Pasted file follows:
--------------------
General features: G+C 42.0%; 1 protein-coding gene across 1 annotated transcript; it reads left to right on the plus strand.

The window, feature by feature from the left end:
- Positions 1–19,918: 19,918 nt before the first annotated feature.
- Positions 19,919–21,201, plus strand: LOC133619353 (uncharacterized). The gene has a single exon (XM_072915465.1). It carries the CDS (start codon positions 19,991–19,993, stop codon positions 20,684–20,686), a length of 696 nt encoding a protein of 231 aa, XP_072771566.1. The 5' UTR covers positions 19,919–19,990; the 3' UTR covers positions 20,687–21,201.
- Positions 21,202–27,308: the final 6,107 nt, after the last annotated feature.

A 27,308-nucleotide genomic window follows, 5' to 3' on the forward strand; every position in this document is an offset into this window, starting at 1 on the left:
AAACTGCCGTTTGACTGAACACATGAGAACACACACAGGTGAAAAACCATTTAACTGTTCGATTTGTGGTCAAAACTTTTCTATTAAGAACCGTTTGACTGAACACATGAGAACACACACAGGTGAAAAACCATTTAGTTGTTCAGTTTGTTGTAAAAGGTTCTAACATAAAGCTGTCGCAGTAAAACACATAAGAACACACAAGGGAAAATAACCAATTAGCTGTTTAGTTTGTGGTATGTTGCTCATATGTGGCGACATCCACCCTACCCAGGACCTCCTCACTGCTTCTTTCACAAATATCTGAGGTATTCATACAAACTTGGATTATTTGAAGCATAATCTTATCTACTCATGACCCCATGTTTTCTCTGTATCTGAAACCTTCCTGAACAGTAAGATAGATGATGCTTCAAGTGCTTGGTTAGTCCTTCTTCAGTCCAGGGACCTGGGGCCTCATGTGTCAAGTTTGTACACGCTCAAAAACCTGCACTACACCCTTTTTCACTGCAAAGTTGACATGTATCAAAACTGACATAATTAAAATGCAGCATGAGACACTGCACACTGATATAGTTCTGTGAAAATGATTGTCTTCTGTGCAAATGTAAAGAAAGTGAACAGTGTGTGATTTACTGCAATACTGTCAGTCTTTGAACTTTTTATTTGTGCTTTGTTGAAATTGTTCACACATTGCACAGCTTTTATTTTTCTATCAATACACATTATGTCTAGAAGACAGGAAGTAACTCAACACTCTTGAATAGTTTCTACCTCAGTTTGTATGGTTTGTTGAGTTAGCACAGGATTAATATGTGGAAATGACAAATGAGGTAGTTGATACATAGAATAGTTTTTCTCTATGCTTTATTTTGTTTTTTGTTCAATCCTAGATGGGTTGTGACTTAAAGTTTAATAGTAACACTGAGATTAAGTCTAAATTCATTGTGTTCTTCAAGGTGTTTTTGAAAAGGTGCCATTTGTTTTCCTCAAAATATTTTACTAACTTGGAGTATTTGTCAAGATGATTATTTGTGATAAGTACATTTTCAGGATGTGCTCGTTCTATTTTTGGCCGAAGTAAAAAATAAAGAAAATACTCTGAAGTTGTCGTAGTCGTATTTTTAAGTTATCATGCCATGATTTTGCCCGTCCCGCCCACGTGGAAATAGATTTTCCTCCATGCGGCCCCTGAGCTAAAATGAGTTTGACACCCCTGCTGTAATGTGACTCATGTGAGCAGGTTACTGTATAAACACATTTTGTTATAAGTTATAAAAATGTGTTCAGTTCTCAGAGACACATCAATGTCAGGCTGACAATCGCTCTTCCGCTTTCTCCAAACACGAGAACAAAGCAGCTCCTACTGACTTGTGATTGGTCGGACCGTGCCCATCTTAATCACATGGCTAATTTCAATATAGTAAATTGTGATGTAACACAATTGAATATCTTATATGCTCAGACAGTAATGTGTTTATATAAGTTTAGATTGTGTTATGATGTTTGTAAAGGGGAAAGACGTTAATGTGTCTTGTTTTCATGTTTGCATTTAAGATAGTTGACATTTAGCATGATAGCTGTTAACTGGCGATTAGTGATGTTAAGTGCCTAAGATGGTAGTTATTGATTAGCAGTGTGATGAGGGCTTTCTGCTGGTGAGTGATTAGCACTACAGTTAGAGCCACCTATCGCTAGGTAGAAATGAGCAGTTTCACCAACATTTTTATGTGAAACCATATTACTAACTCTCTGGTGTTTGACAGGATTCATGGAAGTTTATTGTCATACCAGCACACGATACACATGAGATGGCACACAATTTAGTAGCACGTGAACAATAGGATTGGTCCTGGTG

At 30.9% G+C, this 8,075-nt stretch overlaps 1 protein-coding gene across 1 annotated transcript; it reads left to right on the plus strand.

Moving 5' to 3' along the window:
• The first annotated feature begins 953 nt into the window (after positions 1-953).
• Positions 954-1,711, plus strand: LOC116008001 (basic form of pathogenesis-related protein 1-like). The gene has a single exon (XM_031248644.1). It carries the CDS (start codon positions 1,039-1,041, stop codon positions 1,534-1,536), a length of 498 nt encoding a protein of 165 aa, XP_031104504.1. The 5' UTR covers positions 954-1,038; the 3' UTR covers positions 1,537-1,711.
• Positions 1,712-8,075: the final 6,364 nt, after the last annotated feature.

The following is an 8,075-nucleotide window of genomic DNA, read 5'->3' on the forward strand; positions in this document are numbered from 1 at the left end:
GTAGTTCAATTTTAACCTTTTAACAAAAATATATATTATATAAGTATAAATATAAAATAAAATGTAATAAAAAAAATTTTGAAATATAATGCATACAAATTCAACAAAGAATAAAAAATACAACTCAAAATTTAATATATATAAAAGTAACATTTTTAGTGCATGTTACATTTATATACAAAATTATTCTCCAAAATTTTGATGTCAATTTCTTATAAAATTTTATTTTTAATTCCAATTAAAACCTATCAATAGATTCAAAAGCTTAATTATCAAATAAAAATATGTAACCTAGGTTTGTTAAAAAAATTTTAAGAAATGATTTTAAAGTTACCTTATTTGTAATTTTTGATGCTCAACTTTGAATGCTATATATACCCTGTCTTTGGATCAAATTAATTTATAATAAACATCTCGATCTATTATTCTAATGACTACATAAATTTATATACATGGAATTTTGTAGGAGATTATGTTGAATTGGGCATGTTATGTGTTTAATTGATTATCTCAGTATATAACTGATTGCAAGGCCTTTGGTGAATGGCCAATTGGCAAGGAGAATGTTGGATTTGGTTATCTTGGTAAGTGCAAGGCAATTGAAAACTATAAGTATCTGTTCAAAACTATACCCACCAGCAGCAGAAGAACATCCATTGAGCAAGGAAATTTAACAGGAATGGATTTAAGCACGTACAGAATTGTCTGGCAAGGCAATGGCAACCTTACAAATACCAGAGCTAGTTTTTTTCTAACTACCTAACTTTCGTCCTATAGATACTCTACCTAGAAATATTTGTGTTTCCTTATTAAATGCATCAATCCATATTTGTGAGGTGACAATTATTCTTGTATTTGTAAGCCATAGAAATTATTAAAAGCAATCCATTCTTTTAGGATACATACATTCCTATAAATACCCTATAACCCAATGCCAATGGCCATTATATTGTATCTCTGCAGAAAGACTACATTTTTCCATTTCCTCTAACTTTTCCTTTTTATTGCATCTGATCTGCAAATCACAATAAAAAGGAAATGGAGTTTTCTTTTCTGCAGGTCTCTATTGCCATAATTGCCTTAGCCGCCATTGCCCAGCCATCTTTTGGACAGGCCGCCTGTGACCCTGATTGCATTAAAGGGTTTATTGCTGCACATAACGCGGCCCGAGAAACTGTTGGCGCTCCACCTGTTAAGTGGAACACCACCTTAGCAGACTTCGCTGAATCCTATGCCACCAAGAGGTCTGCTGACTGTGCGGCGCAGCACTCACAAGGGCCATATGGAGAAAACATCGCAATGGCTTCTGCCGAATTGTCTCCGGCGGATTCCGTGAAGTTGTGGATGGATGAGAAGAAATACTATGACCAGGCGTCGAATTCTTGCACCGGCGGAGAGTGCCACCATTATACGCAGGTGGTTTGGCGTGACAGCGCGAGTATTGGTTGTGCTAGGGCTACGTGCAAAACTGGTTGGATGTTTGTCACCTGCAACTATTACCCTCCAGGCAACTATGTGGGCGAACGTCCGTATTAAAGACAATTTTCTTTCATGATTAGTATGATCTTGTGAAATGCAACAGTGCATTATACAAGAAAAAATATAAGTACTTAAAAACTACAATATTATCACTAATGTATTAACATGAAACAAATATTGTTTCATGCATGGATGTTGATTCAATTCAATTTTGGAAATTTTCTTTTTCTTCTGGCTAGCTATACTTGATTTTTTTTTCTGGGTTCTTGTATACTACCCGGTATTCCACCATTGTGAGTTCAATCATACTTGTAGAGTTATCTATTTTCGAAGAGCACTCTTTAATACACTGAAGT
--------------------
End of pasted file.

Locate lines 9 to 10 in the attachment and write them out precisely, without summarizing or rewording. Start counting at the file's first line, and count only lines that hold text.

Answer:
Moving 5' to 3' along the window:
• The first annotated feature begins 953 nt into the window (after positions 1-953).